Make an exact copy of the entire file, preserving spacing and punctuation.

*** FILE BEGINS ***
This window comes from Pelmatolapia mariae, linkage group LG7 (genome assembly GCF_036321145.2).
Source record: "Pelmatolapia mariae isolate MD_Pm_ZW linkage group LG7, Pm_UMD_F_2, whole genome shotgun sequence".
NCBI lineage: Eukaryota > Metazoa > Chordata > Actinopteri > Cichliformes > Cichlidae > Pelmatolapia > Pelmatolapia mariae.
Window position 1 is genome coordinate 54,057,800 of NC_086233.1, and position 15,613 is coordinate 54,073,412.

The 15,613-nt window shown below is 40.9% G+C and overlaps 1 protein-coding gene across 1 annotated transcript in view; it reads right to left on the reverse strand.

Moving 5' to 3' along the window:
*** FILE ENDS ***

This window comes from Pelmatolapia mariae, linkage group LG7 (genome assembly GCF_036321145.2).
Source record: "Pelmatolapia mariae isolate MD_Pm_ZW linkage group LG7, Pm_UMD_F_2, whole genome shotgun sequence".
NCBI lineage: Eukaryota > Metazoa > Chordata > Actinopteri > Cichliformes > Cichlidae > Pelmatolapia > Pelmatolapia mariae.
Window position 1 is genome coordinate 54,057,800 of NC_086233.1, and position 15,613 is coordinate 54,073,412.

The 15,613-nt window shown below is 40.9% G+C and overlaps 1 protein-coding gene across 1 annotated transcript in view; it reads right to left on the reverse strand.

Moving 5' to 3' along the window: